Thousands of people gathered at the main square in Chad's capital N'Djamena on Friday to pay their respects to the late President Idriss Deby, who was killed while leading his troops against a rebel offensive on Monday.
French President Emmanuel Macron, Guinean President Alpha Conde and several other African leaders were expected to attend the funeral, despite rebel warnings they should not attend for security reasons.
Deby ruled Chad for more than 30 years and was one of Africa's wiliest political survivors, holding on to power despite rebellions that reached as far as his palace gates.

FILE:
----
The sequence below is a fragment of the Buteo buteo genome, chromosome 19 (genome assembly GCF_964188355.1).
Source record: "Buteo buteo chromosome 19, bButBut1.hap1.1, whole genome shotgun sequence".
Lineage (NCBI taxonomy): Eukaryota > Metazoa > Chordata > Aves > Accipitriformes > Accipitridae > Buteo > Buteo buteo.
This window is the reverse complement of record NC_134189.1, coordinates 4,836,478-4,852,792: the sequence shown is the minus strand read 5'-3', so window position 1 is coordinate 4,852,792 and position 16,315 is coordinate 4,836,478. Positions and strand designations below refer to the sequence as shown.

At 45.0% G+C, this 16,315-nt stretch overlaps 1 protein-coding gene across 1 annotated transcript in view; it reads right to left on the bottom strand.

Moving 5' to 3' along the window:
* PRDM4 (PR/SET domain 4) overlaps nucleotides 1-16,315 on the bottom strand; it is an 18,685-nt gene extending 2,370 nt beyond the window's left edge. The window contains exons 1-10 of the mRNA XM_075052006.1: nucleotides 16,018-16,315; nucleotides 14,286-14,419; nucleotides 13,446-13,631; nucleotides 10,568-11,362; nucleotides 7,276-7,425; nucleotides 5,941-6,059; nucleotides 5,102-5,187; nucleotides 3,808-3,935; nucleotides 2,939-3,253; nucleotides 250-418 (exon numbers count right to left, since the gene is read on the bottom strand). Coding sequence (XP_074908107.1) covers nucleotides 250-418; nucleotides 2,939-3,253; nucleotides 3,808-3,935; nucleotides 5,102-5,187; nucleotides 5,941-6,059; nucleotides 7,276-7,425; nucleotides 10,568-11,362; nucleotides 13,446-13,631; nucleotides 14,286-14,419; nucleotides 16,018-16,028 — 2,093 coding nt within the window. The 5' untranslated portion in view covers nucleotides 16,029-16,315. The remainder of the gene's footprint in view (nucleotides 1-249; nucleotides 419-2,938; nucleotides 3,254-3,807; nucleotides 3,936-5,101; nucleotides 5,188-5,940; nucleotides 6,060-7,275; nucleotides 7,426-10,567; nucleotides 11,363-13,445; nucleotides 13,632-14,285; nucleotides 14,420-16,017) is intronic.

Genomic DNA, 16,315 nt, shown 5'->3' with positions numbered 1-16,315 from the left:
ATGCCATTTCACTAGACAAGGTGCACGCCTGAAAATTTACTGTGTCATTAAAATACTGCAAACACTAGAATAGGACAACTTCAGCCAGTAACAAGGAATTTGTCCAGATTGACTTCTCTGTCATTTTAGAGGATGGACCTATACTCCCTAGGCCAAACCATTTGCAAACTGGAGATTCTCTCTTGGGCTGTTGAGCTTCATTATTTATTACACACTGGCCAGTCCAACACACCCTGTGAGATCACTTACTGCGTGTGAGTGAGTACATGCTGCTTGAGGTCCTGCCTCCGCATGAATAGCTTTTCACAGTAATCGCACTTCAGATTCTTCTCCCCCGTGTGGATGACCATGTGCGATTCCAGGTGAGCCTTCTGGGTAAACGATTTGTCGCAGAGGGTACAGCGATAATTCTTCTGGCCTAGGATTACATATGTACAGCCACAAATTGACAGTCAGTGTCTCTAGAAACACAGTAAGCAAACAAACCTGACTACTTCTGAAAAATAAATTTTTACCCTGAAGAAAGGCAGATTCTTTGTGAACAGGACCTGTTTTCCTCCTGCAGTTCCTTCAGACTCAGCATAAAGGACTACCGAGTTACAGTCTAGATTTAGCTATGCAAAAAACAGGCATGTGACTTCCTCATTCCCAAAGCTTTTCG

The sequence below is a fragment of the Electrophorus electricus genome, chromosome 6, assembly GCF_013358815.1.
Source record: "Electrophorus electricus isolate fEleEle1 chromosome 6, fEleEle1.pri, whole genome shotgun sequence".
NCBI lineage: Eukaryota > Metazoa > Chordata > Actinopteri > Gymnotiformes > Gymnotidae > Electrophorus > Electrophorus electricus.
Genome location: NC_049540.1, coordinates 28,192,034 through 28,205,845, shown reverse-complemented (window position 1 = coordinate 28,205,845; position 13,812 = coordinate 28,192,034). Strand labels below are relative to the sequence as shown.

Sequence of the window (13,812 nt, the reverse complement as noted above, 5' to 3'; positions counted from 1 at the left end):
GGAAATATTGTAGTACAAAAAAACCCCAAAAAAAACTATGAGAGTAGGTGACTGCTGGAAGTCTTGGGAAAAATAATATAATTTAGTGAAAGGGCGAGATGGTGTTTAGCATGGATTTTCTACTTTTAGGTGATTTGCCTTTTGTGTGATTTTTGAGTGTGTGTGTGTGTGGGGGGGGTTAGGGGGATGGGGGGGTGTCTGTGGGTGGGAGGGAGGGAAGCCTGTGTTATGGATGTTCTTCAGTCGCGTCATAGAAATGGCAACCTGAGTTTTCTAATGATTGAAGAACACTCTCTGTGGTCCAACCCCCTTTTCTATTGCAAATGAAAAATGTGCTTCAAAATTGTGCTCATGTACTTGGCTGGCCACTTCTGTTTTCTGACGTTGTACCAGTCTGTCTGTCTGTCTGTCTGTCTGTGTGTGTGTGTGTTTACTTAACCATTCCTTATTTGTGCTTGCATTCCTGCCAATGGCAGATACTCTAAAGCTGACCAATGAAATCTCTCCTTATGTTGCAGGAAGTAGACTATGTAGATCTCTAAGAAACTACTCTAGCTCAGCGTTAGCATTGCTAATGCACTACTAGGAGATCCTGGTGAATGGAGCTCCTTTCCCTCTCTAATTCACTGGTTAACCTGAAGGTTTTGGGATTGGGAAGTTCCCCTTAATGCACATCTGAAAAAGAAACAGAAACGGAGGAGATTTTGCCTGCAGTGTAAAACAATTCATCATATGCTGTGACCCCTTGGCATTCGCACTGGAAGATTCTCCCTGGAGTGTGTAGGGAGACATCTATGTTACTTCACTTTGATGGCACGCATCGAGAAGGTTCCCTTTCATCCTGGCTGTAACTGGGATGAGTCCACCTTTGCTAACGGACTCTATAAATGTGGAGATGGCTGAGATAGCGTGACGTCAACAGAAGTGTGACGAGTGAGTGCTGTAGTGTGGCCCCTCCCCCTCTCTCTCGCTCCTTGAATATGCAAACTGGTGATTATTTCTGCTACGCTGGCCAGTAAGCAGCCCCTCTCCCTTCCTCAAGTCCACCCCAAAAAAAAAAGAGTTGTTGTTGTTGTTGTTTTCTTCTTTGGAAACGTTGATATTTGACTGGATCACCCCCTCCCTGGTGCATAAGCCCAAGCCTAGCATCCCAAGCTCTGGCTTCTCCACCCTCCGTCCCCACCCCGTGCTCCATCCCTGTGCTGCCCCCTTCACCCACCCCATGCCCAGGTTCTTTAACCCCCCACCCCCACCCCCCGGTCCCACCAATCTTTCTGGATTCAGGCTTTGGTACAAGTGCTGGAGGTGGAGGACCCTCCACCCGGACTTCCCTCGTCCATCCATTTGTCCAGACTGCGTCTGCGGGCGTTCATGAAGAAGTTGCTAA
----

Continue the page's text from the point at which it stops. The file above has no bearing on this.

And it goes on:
Although criticised by human rights groups for his repressive rule, he established himself as a key military ally of Western powers in the international fight against Islamist militants.
"He liberated our country from dictatorship and gave us the opportunity to participate fully in democracy," said Emmanuel Gaba, a young resident of the capital.
His death was announced by the army on Tuesday, a day after election officials said he had won a sixth term in office. Most of the opposition boycotted the vote.
"He protected us for so long that today we have come to wish him eternal rest. A deserved rest," said Hassan Adoum, who attended the ceremony.
On Thursday a car with mounted speakers drove around N'Djamena telling residents not to panic if they hear cannon fire as Deby would receive a 21-gun salute.